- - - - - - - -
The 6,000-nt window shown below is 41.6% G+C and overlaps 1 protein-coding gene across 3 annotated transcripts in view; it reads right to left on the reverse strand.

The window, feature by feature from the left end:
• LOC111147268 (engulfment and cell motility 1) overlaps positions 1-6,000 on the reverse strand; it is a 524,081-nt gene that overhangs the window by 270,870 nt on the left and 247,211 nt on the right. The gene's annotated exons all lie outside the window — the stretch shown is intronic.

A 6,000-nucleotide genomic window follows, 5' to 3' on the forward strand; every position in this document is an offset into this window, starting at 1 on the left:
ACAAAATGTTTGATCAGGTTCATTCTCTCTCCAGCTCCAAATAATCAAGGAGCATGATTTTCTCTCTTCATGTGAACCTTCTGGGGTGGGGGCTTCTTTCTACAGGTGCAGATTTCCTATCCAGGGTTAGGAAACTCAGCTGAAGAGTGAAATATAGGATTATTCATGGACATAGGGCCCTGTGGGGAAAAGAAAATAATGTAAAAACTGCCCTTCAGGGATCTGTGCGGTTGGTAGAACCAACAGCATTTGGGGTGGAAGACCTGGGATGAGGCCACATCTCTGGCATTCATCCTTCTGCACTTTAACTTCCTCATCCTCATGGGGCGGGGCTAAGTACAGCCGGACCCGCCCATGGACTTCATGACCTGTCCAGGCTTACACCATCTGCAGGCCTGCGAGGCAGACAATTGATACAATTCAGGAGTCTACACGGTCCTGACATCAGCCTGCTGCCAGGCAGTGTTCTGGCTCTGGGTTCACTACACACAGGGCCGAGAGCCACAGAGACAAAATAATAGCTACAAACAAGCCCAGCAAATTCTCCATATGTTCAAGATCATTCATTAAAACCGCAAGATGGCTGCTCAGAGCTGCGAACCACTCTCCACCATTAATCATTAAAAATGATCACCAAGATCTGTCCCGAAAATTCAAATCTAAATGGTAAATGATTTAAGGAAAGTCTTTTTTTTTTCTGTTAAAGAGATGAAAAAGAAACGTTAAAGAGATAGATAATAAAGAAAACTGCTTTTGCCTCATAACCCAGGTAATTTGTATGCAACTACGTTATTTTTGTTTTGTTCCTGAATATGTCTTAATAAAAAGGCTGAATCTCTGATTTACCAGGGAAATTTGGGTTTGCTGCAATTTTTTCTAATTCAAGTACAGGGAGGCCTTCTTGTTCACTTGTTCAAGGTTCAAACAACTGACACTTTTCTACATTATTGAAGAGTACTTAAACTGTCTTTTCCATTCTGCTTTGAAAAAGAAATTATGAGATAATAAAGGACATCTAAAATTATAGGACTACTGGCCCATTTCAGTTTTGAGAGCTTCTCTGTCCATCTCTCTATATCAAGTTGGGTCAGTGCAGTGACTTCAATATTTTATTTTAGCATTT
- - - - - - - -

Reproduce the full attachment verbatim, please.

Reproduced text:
The 6,000-nt window shown below is 41.6% G+C and overlaps 1 protein-coding gene across 3 annotated transcripts in view; it reads right to left on the reverse strand.

The window, feature by feature from the left end:
• LOC111147268 (engulfment and cell motility 1) overlaps positions 1-6,000 on the reverse strand; it is a 524,081-nt gene that overhangs the window by 270,870 nt on the left and 247,211 nt on the right. The gene's annotated exons all lie outside the window — the stretch shown is intronic.

A 6,000-nucleotide genomic window follows, 5' to 3' on the forward strand; every position in this document is an offset into this window, starting at 1 on the left:
ACAAAATGTTTGATCAGGTTCATTCTCTCTCCAGCTCCAAATAATCAAGGAGCATGATTTTCTCTCTTCATGTGAACCTTCTGGGGTGGGGGCTTCTTTCTACAGGTGCAGATTTCCTATCCAGGGTTAGGAAACTCAGCTGAAGAGTGAAATATAGGATTATTCATGGACATAGGGCCCTGTGGGGAAAAGAAAATAATGTAAAAACTGCCCTTCAGGGATCTGTGCGGTTGGTAGAACCAACAGCATTTGGGGTGGAAGACCTGGGATGAGGCCACATCTCTGGCATTCATCCTTCTGCACTTTAACTTCCTCATCCTCATGGGGCGGGGCTAAGTACAGCCGGACCCGCCCATGGACTTCATGACCTGTCCAGGCTTACACCATCTGCAGGCCTGCGAGGCAGACAATTGATACAATTCAGGAGTCTACACGGTCCTGACATCAGCCTGCTGCCAGGCAGTGTTCTGGCTCTGGGTTCACTACACACAGGGCCGAGAGCCACAGAGACAAAATAATAGCTACAAACAAGCCCAGCAAATTCTCCATATGTTCAAGATCATTCATTAAAACCGCAAGATGGCTGCTCAGAGCTGCGAACCACTCTCCACCATTAATCATTAAAAATGATCACCAAGATCTGTCCCGAAAATTCAAATCTAAATGGTAAATGATTTAAGGAAAGTCTTTTTTTTTTCTGTTAAAGAGATGAAAAAGAAACGTTAAAGAGATAGATAATAAAGAAAACTGCTTTTGCCTCATAACCCAGGTAATTTGTATGCAACTACGTTATTTTTGTTTTGTTCCTGAATATGTCTTAATAAAAAGGCTGAATCTCTGATTTACCAGGGAAATTTGGGTTTGCTGCAATTTTTTCTAATTCAAGTACAGGGAGGCCTTCTTGTTCACTTGTTCAAGGTTCAAACAACTGACACTTTTCTACATTATTGAAGAGTACTTAAACTGTCTTTTCCATTCTGCTTTGAAAAAGAAATTATGAGATAATAAAGGACATCTAAAATTATAGGACTACTGGCCCATTTCAGTTTTGAGAGCTTCTCTGTCCATCTCTCTATATCAAGTTGGGTCAGTGCAGTGACTTCAATATTTTATTTTAGCATTT